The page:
As an alternative, cover crops can be grown in short windows before and after cash crops to fill gaps in a rotation, minimizing exposure of bare soil and limiting the ability of most weeds to become established. For example, a 1995 study by Rick Boydston and Ann Hang found that fall-planted rapeseed reduced weed biomass in the following year’s potato crop by an average of 73 percent compared to potatoes after fallow.
A vigorously growing cover crop, whether alone or interplanted with a cash crop, can prevent weeds from germinating and/or growing to the point that they produce seed or compromise cash crop yields. However, successfully applying this strategy requires knowledge of weed ecology, careful selection of cover crop species, and favorable conditions for cover crop establishment and growth.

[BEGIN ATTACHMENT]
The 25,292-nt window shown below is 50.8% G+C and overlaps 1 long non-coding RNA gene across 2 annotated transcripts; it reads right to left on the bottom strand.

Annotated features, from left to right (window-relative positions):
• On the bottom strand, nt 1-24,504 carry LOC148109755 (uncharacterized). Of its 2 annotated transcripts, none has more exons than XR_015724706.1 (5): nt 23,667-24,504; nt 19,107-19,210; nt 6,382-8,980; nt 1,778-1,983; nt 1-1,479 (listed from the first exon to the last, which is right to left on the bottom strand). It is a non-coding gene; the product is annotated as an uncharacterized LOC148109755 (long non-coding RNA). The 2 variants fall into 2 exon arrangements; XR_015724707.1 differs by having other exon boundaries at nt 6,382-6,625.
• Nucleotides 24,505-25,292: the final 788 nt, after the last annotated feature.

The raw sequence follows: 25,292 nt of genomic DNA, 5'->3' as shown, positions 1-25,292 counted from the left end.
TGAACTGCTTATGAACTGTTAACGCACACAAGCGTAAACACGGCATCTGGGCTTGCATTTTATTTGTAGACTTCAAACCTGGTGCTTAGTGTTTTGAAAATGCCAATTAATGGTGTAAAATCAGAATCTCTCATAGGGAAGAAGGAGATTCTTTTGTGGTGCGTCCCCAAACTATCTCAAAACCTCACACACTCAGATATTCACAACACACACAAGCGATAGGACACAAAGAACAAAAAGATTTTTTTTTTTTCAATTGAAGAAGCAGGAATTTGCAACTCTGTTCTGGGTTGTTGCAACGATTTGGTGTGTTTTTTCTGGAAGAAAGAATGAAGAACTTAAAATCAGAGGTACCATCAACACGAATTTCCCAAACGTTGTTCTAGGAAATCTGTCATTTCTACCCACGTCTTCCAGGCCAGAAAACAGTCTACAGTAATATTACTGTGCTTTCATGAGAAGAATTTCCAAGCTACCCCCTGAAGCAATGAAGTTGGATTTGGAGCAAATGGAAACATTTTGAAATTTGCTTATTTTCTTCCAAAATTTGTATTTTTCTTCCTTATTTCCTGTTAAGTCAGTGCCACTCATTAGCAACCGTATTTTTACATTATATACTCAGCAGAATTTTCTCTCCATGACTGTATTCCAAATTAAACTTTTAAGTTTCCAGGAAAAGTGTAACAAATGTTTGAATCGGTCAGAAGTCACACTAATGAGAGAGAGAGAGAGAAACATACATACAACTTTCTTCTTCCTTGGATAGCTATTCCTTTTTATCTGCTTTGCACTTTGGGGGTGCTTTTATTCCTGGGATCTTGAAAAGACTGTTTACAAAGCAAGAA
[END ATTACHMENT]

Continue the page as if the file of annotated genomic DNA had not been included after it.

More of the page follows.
Unfortunately, the competitive impact of cover crops is not restricted to weed species. Research has shown that cover crops capable of out-competing weeds will likely also suppress an interplanted cash crop. In the case of living cover crops, cash crop suppression is most often the result of competition for water. Cover crop residues can also negatively impact the establishment of a cash crop. This is usually related to physical interference with seed placement in the soil, prevention of soil warming, tie-up of nitrogen, or the release of allelopathic compounds.
Releasing Chemicals to Inhibit Weed Growth